Blackwater’s lobbyist and sometime spokesman, for instance, is Paul Behrends, who first represented the company as a partner in the now-defunct Alexander Strategy Group. That firm, founded by a former Tom DeLay chief of staff, proved ground zero in the Jack Abramoff scandals. Alexander may be no more, but since then, in addition to Blackwater, Mr. Behrends’s clients have includeda company called the First Kuwaiti General Trading and Contracting Company, the builder of the new American embassy in Iraq.

That Vatican-sized complex is the largest American embassy in the world. Now running some $144 million over its $592 million budget and months behind schedule, the project is notorious for its deficient, unsafe construction, some of which has come under criminal investigation. First Kuwaiti has also been accused of engaging in human trafficking to supply the labor force. But the current Bush-appointed State Department inspector general — guess what — has found no evidence of any wrongdoing.

Both that inspector general, Howard Krongard, and First Kuwaiti are now in the cross hairs of Henry Waxman’s House oversight committee. Some of Mr. Krongard’s deputies have accused him of repeatedly halting or impeding investigations in a variety of fraud cases.

Representative Waxman is also trying to overcome State Department stonewalling to investigate corruption in the Iraqi government. In perverse mimicry of his American patrons, Nuri al-Maliki’s office has repeatedly tried to limit the scope of inquiries conducted by Iraq’s own Commission on Public Integrity. The judge in charge of that commission, Radhi Hamza al-Radhi, has now sought asylum in America. Thirty-one of his staff members and a dozen of their relatives have been assassinated, sometimes after being tortured.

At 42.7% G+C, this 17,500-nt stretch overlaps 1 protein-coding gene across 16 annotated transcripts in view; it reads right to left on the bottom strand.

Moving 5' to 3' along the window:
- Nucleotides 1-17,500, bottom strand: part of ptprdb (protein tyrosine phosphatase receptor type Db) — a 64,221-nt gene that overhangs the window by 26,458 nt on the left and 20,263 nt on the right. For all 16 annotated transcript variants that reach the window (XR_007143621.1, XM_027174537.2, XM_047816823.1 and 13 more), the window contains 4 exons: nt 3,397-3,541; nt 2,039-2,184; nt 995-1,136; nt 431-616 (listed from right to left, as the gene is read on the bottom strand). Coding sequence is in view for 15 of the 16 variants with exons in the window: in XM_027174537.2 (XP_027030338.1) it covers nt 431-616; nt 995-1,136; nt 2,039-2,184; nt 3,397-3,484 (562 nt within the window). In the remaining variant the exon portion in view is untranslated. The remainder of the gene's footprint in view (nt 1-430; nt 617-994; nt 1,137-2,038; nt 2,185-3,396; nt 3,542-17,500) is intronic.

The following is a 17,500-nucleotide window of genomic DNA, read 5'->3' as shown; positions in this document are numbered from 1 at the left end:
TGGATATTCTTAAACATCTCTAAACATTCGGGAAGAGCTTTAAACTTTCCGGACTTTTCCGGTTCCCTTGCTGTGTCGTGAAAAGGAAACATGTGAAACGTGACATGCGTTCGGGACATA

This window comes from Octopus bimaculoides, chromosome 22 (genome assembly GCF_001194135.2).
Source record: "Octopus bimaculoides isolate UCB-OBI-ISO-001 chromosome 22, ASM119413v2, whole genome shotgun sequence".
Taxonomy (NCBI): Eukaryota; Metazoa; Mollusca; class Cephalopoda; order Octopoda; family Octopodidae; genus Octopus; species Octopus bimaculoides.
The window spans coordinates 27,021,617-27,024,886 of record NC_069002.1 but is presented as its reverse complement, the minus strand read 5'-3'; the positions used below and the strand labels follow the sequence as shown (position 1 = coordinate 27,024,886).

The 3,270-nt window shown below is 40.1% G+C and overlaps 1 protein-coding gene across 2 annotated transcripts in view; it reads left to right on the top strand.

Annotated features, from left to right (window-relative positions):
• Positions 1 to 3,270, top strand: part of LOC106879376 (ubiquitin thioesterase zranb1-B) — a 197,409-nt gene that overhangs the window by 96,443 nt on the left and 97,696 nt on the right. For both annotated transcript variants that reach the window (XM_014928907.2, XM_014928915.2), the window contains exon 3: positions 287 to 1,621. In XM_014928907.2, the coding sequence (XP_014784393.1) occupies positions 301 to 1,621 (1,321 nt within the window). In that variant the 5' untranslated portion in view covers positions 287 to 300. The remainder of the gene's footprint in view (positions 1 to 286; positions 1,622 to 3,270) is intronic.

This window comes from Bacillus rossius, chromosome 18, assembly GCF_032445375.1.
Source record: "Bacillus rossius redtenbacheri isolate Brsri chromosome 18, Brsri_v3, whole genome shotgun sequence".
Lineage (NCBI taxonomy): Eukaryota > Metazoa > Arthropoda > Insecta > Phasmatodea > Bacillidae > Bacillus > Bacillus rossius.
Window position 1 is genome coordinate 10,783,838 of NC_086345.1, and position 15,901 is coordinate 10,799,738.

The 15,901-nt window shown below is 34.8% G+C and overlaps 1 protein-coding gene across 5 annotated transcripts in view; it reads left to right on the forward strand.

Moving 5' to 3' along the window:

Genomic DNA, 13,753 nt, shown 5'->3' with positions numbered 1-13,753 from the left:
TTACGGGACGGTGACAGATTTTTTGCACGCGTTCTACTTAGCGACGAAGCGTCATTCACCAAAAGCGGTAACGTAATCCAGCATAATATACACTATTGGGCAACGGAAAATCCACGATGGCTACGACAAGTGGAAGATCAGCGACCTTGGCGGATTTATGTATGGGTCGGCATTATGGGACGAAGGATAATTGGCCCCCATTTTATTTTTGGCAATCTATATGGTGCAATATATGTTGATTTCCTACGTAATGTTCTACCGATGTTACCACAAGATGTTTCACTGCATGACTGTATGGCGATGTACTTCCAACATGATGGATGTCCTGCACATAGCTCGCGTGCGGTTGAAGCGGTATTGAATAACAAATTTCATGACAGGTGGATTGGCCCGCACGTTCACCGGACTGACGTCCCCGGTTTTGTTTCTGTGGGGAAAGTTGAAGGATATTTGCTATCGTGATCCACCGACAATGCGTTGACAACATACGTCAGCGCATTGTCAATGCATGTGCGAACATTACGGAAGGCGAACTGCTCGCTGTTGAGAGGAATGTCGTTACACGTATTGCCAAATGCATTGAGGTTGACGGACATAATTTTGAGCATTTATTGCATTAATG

The Waxman investigations notwithstanding, the culture of corruption, Iraq war division, remains firmly entrenched. Though some American bribe-takers have been caught — including Gloria Davis, an Army major who committed suicide in Kuwait after admitting her crimes last year — we are asked to believe they are isolated incidents. The higher reaches of the chain of command have been spared, much as they were at Abu Ghraib.

Even a turnover in administrations doesn’t guarantee reform. J. Cofer Black, the longtime C.I.A. hand who is now Blackwater’s vice chairman, has signed on as a Mitt Romney adviser. Hillary Clinton’s Karl Rove, Mark Penn, doubles as the chief executive of Burson-Marsteller, the P.R. giant whose subsidiary helped prepare Mr. Prince for his Congressional testimony. Mr. Penn said the Blackwater association was “temporary.”